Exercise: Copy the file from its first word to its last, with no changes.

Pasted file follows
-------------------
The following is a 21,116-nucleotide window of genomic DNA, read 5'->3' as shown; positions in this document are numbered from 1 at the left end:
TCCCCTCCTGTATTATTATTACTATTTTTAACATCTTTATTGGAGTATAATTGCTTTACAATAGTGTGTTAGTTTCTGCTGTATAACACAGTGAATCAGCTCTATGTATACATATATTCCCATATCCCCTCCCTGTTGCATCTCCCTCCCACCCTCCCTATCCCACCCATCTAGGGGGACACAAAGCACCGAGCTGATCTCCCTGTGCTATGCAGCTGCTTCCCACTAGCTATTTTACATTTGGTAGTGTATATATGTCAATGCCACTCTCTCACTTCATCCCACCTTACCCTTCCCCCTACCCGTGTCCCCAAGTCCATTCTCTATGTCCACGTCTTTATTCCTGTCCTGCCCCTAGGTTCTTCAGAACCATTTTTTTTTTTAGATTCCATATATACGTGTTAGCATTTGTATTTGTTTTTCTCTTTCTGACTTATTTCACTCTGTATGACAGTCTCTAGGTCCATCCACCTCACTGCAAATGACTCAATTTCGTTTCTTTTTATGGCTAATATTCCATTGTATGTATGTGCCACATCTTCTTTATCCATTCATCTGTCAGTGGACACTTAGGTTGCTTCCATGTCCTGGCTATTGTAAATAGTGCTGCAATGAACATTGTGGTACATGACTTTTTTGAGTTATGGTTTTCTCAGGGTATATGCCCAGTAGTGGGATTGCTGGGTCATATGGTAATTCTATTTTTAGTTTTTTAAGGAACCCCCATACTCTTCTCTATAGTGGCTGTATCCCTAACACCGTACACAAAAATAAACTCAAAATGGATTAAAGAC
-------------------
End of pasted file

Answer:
The following is a 21,116-nucleotide window of genomic DNA, read 5'->3' as shown; positions in this document are numbered from 1 at the left end:
TCCCCTCCTGTATTATTATTACTATTTTTAACATCTTTATTGGAGTATAATTGCTTTACAATAGTGTGTTAGTTTCTGCTGTATAACACAGTGAATCAGCTCTATGTATACATATATTCCCATATCCCCTCCCTGTTGCATCTCCCTCCCACCCTCCCTATCCCACCCATCTAGGGGGACACAAAGCACCGAGCTGATCTCCCTGTGCTATGCAGCTGCTTCCCACTAGCTATTTTACATTTGGTAGTGTATATATGTCAATGCCACTCTCTCACTTCATCCCACCTTACCCTTCCCCCTACCCGTGTCCCCAAGTCCATTCTCTATGTCCACGTCTTTATTCCTGTCCTGCCCCTAGGTTCTTCAGAACCATTTTTTTTTTTAGATTCCATATATACGTGTTAGCATTTGTATTTGTTTTTCTCTTTCTGACTTATTTCACTCTGTATGACAGTCTCTAGGTCCATCCACCTCACTGCAAATGACTCAATTTCGTTTCTTTTTATGGCTAATATTCCATTGTATGTATGTGCCACATCTTCTTTATCCATTCATCTGTCAGTGGACACTTAGGTTGCTTCCATGTCCTGGCTATTGTAAATAGTGCTGCAATGAACATTGTGGTACATGACTTTTTTGAGTTATGGTTTTCTCAGGGTATATGCCCAGTAGTGGGATTGCTGGGTCATATGGTAATTCTATTTTTAGTTTTTTAAGGAACCCCCATACTCTTCTCTATAGTGGCTGTATCCCTAACACCGTACACAAAAATAAACTCAAAATGGATTAAAGAC